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B&W 607 Review

B&W’s most affordable stereo speakers offer cracking value and superb sound


With the 607, B&W has crafted an affordable stereo speaker that's big on adaptability, musicality and entertainment, without sacrificing an element of control.


  • Lively, engaging and balanced sound
  • Discreet looks and dimensions


  • Struggling to think of one...

Key Specifications

  • Review Price: £399
  • 25mm double-dome tweeter
  • 13cm Continuum mid/bass
  • Bi-wireable

Bowers & Wilkins introduced its first 600 series of loudspeakers in 1990. It goes without saying there have been numerous overhauls and updates since then, but the 600 has always been the most affordable, and thus most accessible, series of speakers in the B&W range.

That’s true of the sixth, and current, 600 series. The B&W 607 is the smallest, most affordable and accessible passive stereo speaker B&W offers. So is it the first step on a path of a lifetime of B&W ownership?

Related: Bowers & Wilkins New 600 Series Speakers – everything you need to know

B&W 607 design and features – A no-nonsense, no-frills aesthetic

Bowers & Wilkins has never been afraid of making a strong design statement, but the 607 is an unassuming box of unexceptional proportions. The price point dictates that although the B&W 607 is well made, there certainly hasn’t been a tearing up of the “loudspeaker design” rulebook here.

As we’ve come to expect from B&W, however, money has been spent in the right areas. For instance, that 13cm silver mid/bass driver is made of Continuum (a technology that trickles down from the super-expensive B&W 800 series) rather than the bright yellow Kevlar of 600-series past.

In addition, the 25mm tweeter above it is an aluminium double-dome unit that’s decoupled from the speaker baffle itself. Technology such as this isn’t the cheap option, nor is it straightforward to implement.

B&W 607

Aside from a discreet Bowers & Wilkins logo at the bottom of the panel, that’s it for the front of the 607. The grilles are held in place using magnets, so there are no recesses or protuberances spoiling the clean overall look. Around the back, the B&W 607 is fitted with bi-wire speaker binding posts that are positioned just below one of B&W’s familiar dimpled bass reflex ports.

The no-nonsense, no-frills design is reinforced by the colour options on offer: black (with a black grille) or white (with a grey grille). Sensitivity of 84dB and nominal impedance of 8ohms promises compatibility with a wide range of price appropriate amplifiers.

Related: B&W 606 review

B&W 607 sound quality – An enjoyable performer that never gets out of control

Like most loudspeakers, the B&W 607s benefit no end from a long running-in before any critical listening is done. From cold, the B&W 607s sound slightly low-key; once they have a few hours under their belts, they’re born entertainers.

“Entertaining” in a small and relatively affordable speaker is quite often a euphemism for “overconfident bass”. But that isn’t the case here – for all that the 607s are punchy, and carry well-controlled momentum, they’re a nicely balanced overall listen.

B&W 607

The latent treble in Mark Ronson’s Pieces of Us in dealt with confidently. The high-frequency action sounds crisp and taut, but there’s no suggestion of coarseness, even at volume. The opposite end of the same tune enjoys more substantial bass presence than the cabinet size and driver dimensions might suggest, and although it’s gratifyingly deep and rapid, it isn’t excitable.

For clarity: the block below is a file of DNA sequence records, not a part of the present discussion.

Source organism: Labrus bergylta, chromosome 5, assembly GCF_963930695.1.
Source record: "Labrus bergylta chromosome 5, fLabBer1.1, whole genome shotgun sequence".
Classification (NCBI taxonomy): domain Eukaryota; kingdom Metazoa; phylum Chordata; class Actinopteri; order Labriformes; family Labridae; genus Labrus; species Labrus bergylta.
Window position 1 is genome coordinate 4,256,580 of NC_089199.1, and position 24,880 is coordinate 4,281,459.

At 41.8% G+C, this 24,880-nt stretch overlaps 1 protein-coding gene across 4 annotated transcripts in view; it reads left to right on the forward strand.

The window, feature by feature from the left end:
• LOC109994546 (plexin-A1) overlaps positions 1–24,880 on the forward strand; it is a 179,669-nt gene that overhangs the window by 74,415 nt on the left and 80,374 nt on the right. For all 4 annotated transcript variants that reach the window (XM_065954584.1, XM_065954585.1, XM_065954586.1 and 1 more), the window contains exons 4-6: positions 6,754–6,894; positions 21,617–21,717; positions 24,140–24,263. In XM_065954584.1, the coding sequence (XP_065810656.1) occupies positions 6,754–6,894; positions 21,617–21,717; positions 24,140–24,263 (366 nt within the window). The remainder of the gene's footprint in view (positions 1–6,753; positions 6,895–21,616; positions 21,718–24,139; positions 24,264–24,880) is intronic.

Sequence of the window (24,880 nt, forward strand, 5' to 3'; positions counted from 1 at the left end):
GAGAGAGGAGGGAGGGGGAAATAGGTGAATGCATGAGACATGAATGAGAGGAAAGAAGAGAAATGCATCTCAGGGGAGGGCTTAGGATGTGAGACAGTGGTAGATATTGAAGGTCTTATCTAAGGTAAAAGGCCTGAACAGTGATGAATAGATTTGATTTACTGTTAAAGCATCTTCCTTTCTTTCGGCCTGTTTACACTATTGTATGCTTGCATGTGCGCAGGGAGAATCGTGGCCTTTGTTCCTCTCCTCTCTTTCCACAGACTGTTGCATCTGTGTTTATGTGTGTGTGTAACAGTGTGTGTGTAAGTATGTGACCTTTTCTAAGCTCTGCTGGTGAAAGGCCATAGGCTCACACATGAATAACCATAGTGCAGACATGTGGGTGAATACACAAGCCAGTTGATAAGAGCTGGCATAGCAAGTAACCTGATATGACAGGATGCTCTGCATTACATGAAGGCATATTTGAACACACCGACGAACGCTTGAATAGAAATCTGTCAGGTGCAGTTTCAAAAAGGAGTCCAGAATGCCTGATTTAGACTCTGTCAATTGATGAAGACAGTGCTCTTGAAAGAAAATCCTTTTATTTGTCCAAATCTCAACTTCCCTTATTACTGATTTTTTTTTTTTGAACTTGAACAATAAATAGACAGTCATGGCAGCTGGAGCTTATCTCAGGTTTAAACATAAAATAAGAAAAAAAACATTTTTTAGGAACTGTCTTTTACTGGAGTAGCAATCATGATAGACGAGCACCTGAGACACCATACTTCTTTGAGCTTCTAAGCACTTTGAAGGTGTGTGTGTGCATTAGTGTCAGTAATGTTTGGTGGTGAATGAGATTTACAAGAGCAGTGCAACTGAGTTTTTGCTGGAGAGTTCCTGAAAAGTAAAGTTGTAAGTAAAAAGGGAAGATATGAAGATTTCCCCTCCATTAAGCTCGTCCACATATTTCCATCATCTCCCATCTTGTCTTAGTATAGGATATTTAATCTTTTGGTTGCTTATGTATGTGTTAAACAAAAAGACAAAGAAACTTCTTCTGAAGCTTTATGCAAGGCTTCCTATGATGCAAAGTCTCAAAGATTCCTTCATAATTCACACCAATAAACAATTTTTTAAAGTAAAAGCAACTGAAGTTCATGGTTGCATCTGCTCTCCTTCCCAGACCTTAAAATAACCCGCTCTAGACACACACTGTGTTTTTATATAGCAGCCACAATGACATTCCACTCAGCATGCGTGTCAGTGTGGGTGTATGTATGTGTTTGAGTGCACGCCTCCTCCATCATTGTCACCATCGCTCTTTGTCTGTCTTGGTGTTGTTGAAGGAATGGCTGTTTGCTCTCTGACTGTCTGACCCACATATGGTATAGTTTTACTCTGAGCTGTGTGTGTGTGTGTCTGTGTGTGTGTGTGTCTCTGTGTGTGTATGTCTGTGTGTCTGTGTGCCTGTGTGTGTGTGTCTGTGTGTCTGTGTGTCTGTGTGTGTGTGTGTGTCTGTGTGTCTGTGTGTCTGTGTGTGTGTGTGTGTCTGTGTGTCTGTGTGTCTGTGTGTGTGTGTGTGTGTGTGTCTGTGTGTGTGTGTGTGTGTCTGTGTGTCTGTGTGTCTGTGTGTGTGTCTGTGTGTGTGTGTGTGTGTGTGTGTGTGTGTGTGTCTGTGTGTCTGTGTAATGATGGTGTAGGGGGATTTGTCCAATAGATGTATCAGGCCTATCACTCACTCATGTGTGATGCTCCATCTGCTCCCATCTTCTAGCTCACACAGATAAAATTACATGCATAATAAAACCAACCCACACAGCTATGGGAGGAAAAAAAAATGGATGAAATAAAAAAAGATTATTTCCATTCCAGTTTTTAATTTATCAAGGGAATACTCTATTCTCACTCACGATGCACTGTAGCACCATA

There’s plenty of space in the mid-range for a singer to stretch out, and all the vocal character in Townes Van Zandt’s To Live is to Fly is transmitted in its entirety. Integration throughout the frequency range is smooth, and the 607s paint a convincingly unified picture.

B&W 607

This helps the B&Ws’ impression of timing. It doesn’t matter if you’re listening to something as spare and straightforward as The Kinks’ You Really Got Me, or as busy and overworked as Solange’s Losing You – the 607s sound snappy and together in a way that’s almost instinctive.

And while they’re not the last word in dynamism, they can place significant distance between “low-key intensity” and “everyone playing louder than everyone else”. Their punchy impetus makes them an endlessly enjoyable listen, and it’s hard to imagine them being exposed, even by disproportionately expensive amplifiers.

In terms of adaptability, musicality and entertainment, the B&W 607s are an object lesson in how to enjoy yourself without getting out of control.

Should I buy the B&W 607?

Bowers & Wilkins is just one high-profile brand happy to part you of £300-£400 for a pair of compact passive loudspeakers. You’ve plenty of choice where perceived quality and sonic characteristics are concerned.

DALI’s Oberon 1s, for example, will set you back £349 and offer a winningly upfront presentation. They’re especially deft in the mid-range, and if you value a vocalist then they’re well worth checking out. They don’t look as smooth as the 607s, however, and have the sort of bass weight you’d expect – rather than the startling presence the B&Ws generate.

£399 also buys you Mission’s well-regarded QX-2, which have energy and presence to spare. They’re chunkily good-looking, too, and the Mission brand arguably has as much resonance as B&W. They’re probably a little more dependent on the characteristics of the electronics driving them than the 607s, though.

Names as respectable as Monitor Audio, Fyne Audio and KEF are all vying for your money, too – so it’s probably best to audition at least a few pairs before parting with your cash. But you’d be wise to ensure the Bowers & Wilkins 607s are among them.

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